Immediately after the Fukushima Daiichi Nuclear disaster occurred on 3.11 (March 11th, 2011), our lives have changed in many ways. Some people avoid eating seafood from that area, and others keep monitoring radiological dosages on their own. There are even people that deliberately live inside the restricted areas designated by the Japanese government. Due to the diverse attitudes toward the nuclear issues, we have no collective opinions; this “unsettled” state distracts us from finding definite solutions for these problems.
This project, named “unsettled”, is aiming for us to reconsider ourselves through radiation which is the core of these problems. By connecting Geiger counters to daily appliances and letting radiation interfere with their behavior, the appliances themselves will become a representation of the radiation’s characteristics.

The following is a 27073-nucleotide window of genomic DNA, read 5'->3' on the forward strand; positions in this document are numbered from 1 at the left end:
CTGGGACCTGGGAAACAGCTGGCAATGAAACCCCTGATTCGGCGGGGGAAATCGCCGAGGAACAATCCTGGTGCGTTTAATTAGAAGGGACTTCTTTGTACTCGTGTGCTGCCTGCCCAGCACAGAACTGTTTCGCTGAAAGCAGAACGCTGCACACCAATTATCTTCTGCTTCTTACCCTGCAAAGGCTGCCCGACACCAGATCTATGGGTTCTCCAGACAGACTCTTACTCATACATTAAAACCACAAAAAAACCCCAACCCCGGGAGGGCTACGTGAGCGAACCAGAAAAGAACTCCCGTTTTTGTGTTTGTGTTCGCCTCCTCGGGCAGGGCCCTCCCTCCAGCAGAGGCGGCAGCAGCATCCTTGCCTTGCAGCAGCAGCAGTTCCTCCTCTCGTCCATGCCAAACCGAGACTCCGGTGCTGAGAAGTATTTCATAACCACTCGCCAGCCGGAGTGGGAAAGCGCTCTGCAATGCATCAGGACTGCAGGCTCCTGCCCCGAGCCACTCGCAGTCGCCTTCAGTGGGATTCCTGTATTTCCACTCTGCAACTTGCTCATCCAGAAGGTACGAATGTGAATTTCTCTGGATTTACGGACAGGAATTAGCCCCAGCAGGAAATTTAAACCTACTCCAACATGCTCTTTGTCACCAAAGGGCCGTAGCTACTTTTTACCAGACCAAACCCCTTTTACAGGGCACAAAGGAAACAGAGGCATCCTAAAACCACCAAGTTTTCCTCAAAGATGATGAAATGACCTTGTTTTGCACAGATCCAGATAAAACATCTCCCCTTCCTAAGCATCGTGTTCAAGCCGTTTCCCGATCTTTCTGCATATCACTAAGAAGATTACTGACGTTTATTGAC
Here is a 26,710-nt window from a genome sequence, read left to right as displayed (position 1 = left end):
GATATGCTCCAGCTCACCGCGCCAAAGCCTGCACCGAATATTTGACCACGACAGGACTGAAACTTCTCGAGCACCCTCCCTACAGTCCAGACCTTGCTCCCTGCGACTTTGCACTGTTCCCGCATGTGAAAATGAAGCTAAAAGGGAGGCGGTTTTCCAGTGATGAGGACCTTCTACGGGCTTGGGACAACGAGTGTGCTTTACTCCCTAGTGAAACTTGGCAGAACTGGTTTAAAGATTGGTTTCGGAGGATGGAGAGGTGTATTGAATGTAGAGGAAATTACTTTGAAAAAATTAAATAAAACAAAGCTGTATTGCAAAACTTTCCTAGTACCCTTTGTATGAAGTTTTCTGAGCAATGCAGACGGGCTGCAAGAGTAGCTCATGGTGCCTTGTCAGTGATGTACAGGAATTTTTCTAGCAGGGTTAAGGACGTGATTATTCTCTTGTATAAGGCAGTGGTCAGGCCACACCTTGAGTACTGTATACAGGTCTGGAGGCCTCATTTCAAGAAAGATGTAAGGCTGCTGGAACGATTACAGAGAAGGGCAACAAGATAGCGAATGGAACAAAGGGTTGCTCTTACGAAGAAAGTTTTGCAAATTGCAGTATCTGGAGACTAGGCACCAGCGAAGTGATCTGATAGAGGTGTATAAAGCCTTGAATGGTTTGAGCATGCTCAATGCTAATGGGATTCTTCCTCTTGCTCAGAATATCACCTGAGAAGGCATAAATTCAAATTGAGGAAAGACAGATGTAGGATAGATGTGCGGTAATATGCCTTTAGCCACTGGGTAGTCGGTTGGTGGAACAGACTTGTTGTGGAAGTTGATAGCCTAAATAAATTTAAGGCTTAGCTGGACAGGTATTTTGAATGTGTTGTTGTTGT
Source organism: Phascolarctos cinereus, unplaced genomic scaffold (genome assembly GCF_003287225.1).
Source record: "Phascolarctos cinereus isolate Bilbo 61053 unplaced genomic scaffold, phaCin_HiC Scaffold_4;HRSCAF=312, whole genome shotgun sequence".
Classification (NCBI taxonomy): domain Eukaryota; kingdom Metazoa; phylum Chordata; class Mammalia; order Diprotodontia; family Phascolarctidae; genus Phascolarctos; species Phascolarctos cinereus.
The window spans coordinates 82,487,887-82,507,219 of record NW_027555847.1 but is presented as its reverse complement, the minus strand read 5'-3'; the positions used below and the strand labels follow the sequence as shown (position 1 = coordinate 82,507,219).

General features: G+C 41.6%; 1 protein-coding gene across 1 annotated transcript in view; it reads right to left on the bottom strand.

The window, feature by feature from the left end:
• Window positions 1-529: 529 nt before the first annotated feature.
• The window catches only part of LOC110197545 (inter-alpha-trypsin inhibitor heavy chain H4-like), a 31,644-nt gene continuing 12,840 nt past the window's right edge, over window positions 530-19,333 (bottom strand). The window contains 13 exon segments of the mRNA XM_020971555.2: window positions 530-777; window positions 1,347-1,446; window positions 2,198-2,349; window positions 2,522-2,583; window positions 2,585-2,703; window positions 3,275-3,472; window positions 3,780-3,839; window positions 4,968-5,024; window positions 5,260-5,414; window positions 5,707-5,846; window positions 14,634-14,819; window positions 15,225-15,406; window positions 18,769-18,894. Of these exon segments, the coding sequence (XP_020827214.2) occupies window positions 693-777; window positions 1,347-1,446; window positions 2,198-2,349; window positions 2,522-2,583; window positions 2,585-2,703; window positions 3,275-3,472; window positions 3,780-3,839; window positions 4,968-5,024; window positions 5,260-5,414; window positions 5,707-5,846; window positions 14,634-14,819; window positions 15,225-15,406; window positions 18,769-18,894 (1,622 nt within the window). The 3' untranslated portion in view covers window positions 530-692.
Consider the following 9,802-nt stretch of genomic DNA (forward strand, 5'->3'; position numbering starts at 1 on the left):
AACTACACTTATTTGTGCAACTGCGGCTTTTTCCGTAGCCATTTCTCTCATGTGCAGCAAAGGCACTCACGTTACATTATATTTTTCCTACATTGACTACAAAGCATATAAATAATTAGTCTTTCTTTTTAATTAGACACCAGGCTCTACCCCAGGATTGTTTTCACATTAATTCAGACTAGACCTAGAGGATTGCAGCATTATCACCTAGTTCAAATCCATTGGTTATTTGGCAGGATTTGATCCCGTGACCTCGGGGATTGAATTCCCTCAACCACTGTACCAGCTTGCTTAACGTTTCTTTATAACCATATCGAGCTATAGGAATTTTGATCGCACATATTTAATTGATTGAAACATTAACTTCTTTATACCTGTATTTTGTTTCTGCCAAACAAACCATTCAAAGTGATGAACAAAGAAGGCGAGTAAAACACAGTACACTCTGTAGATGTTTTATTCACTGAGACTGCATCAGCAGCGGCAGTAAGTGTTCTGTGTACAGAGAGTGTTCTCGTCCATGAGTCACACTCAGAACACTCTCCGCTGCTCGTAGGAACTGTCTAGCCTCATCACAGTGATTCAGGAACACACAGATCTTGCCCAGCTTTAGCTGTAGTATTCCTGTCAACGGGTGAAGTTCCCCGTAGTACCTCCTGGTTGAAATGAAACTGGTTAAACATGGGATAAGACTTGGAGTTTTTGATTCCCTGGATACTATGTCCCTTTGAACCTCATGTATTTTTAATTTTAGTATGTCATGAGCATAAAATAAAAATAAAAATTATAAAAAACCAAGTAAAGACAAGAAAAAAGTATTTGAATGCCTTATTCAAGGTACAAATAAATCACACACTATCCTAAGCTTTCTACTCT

Currently this project has three pieces of works. The first work is called “existence”. It may seem as though an ordinary light bulb is illuminating the area. However every time radiation is detected the light suddenly blinks. By having it control light, this work urges us to recognize the existence of radiation. The second work is named “spread”. A camera is controlled by the Geiger counter and the camera releases the shutter whenever the Geiger counter detects radiation. Thus, these photographs are taken not by anyone’s will but by an environmental factor. We have made 5fps time-lapse movies by arranging these photographs. The more frequent radiation is detected, the smoother the movie will be. By seeing these movies, we can notice the subtle differences of the amount of radiation between each locations. The third work, which is named “transitions”, is a still clock that only moves toward the current time when it detects radiation. The hands of the clock move according to the irregularity that is generated from the detection of radiation. It shows the subtle changes of radiation according to the “time transition”.